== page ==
Culinary no-no began on Father’s Day 2007, a beautiful summer day, when I wrote about grilling brats. And eating brats. And topping those brats. I was inspired by my wife, Jennifer who, in my admittedly unscientific opinion, ruins brats by squirting ketchup on them. Other dining taboos quickly came to mind. The original idea was to take this concept only a few months, till the end of summer and then pull the plug. Then the unexpected happened. People started reading Culinary no-no. Lots of folks. So we keep doing the no-no.
On this Father’s Day we’re taking off from the no-no in order to celebrate. Here’s a rerun of Culinary no-no #384 from July 13, 2014, that is still timely and worth the read.
My friend, the late Dennis Getto was a very popular, widely-read restaurant critic for many years at the Milwaukee Journal and Milwaukee Journal Sentinel. Getto’s columns were always interesting and highly anticipated.
I met Getto when I worked at WTMJ Radio. He was a regular guest on another friend’s program, Gordon Hinkley.
Getto died in 2007. His Journal Sentinel obituary read in part:
Getto went to great lengths to keep his identity secret, wanting to have the same experience that any other diner would have. He often disguised his appearance, growing assorted beards, wearing awful wigs and even a cowboy hat.
He always made reservations under assumed names and paid in cash. Friends dining with Getto soon realized that he kept a small tape recorder in his shirt pocket, the better to discreetly dictate notes.
And Getto’s face never appeared on the newspaper page. But he did pose with a grocery bag over his head in promotional ads. Yet another classic showed only Getto’s green eyes peering through two Krispy Kreme doughnuts when the franchise hit the Milwaukee area.
Restaurateurs and readers might not have known the face, but they knew the name.
“I think that being anonymous made him really blend in with the people who live here,” Editor in Chief Martin Kaiser said. “It was like anyone else going out. He understood Wisconsin and Milwaukee and the dining experience. He was part of the fabric of the community.
“I’m not sure there was another reporter as beloved by his readers.”
To me and I’m sure many others, Getto’s word was gospel. That’s why I was stunned by a particular review.
Everyone I knew couldn’t say enough about the old Coerper’s Five O’Clock Club, now the Five O’Clock Steakhouse. They drooled and still do over the perfectly exquisite slabs of beef swimming in natural juices, the size of a Brett Favre weapon.
That’s why I will never forget Getto’s scathing April 2003 review of one of the most popular steakhouses in town. Getto wrote of Coerper’s 5 O’Clock Club:
“I’ve visited and reviewed Coerper’s many times and have always been put off by the place.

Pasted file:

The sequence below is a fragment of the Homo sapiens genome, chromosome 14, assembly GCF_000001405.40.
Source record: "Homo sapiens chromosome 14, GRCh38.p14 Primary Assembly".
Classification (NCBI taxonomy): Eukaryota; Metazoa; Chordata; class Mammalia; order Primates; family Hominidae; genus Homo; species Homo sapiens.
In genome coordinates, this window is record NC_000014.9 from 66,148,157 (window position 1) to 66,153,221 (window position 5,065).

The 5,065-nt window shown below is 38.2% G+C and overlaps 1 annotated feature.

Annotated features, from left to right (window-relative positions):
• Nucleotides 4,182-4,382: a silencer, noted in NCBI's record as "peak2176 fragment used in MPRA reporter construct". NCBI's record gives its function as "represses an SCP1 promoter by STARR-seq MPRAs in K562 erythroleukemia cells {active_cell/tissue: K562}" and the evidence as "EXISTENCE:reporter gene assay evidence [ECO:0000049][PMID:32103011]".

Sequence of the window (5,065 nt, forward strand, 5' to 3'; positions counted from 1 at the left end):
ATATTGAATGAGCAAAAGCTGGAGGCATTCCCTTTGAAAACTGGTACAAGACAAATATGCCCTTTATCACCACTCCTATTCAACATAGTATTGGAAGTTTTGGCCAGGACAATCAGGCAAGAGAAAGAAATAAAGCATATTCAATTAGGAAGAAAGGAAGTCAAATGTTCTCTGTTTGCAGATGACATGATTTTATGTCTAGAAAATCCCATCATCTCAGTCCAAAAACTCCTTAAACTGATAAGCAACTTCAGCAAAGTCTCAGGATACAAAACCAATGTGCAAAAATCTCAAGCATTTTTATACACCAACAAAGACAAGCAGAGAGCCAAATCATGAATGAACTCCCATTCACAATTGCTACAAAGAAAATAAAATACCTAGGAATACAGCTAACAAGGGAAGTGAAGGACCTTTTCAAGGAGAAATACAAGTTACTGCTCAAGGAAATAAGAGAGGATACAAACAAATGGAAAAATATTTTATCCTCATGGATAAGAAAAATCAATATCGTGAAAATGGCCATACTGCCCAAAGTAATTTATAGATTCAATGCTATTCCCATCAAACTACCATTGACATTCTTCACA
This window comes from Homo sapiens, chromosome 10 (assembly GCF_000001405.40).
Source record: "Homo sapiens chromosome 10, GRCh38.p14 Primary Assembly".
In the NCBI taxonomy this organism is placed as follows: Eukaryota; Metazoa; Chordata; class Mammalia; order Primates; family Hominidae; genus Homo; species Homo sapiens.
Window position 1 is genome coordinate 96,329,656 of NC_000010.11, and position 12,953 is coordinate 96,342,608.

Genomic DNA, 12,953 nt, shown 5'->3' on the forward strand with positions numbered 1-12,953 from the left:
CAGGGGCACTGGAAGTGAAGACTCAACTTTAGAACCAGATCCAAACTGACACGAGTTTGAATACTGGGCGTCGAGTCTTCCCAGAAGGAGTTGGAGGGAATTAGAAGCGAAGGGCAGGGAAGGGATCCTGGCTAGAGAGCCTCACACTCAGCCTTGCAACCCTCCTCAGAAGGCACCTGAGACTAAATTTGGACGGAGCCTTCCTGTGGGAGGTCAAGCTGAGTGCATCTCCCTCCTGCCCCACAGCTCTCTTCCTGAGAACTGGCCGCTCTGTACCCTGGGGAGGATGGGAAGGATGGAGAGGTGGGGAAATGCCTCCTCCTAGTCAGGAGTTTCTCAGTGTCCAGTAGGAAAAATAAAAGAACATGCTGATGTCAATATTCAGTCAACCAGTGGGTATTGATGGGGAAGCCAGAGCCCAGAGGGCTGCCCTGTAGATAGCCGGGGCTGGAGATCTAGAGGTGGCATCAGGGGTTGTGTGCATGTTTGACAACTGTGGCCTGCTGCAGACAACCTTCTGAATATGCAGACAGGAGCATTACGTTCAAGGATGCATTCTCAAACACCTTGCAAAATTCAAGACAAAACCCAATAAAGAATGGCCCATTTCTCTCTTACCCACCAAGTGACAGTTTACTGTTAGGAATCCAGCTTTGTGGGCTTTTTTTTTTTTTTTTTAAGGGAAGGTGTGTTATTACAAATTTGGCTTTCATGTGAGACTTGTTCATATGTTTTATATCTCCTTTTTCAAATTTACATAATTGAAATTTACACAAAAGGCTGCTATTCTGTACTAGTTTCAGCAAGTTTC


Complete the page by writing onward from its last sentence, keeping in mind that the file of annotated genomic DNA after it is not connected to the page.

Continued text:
I dislike its loud, smoky atmosphere (numbers for orders are called over a loudspeaker; smokers are allowed at the bar and all tables), its ban on walk-ins (exceptions made, but who knows when?) and its cookie-cutter approach to grilled meats (they’re all covered with the same dark crust and set in the same dark meat juice).
Coerper’s sticks with an old-time Wisconsin tradition by making you sit down in the bar and order from there (presumably, while you also have a drink). If you are unlucky enough not to know the system, Jimmy will set you straight, pronto. I saw him bark at one clueless group of men who were milling around the hostess stand.
You are not required to ask permission to use the restrooms. If you do, be prepared to negotiate your way around a bottle of disinfectant bleach, a toilet brush and a plunger.
Most of the customers at Coerper’s come for the red meat, and especially the steaks. With options in town like Mr. B’s, the Chop House, Eddie Martini’s, Mo’s and Butch’s Old Casino Steak House, I won’t be joining them.”
As much as I liked and respected my friend, I thought Getto’s review was very unfair. A plunger in the restroom? Thank goodness it wasn’t in the kitchen.
The mere presence of the plunger seemed to taint Getto’s entire review. Once he saw that cleaning device, Coerper’s had a fork in it. They were done. Didn’t matter their reputation, the gargantuan steaks, the popularity. Getto was turned off.
Whether you agreed or not with Getto, if you were in the restaurant business it had to serve as a waker-upper. It’s not just what’s placed on a plate in front of the customer.
Recently, folks in the restaurant business offered their views on what should automatically send restaurant patrons scurrying for the exits a la toilet plungers.
Tim Love is chef/owner of Texas restaurants, Lonesome Dove Western Bistro, Woodshed Smokehouse, Love Shack and Queenie’s Steakhouse, as well as the White Elephant Saloon. The warning signs you’re in a bad restaurant?
Number one according to Love: “Bad smell.”
Another Love sign…
Dirty kitchen or dirty floor. Filth anywhere is an obvious no-no. Head for the hills. And this finally from Love…
No one there to greet you at the door? Not good.
Pastry chef Waylynn Lucas agrees with Love, and especially on number three.
“If someone greets me at the door with a bad attitude, I don’t care how good the food is, I don’t care who the chef is, I am turning around and walking out the door,” Lucas said.
Restaurateur Joe Bastianich has some additions.
“The first thing, if there’s an aquarium in the dining room, run like hell.”
“Second rule of the restaurant, if the maitre d’ is wearing a lapel pin, run like hell…The third and most vital sign is when they hand you the menu, if there’s any food stains on the menu, put the menu down and leave.”
All three of the above contributors on what constitutes a bad restaurant appear on Restaurant Startup, CNBC’s brand new reality series.
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